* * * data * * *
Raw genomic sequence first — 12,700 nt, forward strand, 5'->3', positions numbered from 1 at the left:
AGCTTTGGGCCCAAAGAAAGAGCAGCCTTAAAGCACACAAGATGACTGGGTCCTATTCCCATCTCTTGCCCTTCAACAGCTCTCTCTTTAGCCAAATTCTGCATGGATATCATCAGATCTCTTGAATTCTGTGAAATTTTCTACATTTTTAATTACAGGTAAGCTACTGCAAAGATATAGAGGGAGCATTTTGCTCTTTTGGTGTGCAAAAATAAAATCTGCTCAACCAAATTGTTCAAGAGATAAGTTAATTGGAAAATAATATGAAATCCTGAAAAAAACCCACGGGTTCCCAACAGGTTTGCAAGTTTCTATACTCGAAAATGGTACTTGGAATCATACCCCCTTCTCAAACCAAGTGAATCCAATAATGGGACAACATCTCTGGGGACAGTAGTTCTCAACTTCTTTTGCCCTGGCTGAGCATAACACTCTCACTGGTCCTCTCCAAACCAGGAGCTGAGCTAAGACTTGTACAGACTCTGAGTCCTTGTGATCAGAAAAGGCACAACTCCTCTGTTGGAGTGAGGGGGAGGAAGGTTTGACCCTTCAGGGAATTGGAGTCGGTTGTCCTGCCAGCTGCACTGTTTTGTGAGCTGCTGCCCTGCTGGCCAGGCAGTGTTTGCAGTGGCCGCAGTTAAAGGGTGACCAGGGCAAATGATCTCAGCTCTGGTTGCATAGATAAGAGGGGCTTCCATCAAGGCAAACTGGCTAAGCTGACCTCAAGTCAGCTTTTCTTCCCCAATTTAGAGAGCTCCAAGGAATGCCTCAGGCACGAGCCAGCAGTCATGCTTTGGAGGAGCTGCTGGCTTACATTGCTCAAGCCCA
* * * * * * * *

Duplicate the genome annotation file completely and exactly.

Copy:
Raw genomic sequence first — 12,700 nt, forward strand, 5'->3', positions numbered from 1 at the left:
AGCTTTGGGCCCAAAGAAAGAGCAGCCTTAAAGCACACAAGATGACTGGGTCCTATTCCCATCTCTTGCCCTTCAACAGCTCTCTCTTTAGCCAAATTCTGCATGGATATCATCAGATCTCTTGAATTCTGTGAAATTTTCTACATTTTTAATTACAGGTAAGCTACTGCAAAGATATAGAGGGAGCATTTTGCTCTTTTGGTGTGCAAAAATAAAATCTGCTCAACCAAATTGTTCAAGAGATAAGTTAATTGGAAAATAATATGAAATCCTGAAAAAAACCCACGGGTTCCCAACAGGTTTGCAAGTTTCTATACTCGAAAATGGTACTTGGAATCATACCCCCTTCTCAAACCAAGTGAATCCAATAATGGGACAACATCTCTGGGGACAGTAGTTCTCAACTTCTTTTGCCCTGGCTGAGCATAACACTCTCACTGGTCCTCTCCAAACCAGGAGCTGAGCTAAGACTTGTACAGACTCTGAGTCCTTGTGATCAGAAAAGGCACAACTCCTCTGTTGGAGTGAGGGGGAGGAAGGTTTGACCCTTCAGGGAATTGGAGTCGGTTGTCCTGCCAGCTGCACTGTTTTGTGAGCTGCTGCCCTGCTGGCCAGGCAGTGTTTGCAGTGGCCGCAGTTAAAGGGTGACCAGGGCAAATGATCTCAGCTCTGGTTGCATAGATAAGAGGGGCTTCCATCAAGGCAAACTGGCTAAGCTGACCTCAAGTCAGCTTTTCTTCCCCAATTTAGAGAGCTCCAAGGAATGCCTCAGGCACGAGCCAGCAGTCATGCTTTGGAGGAGCTGCTGGCTTACATTGCTCAAGCCCA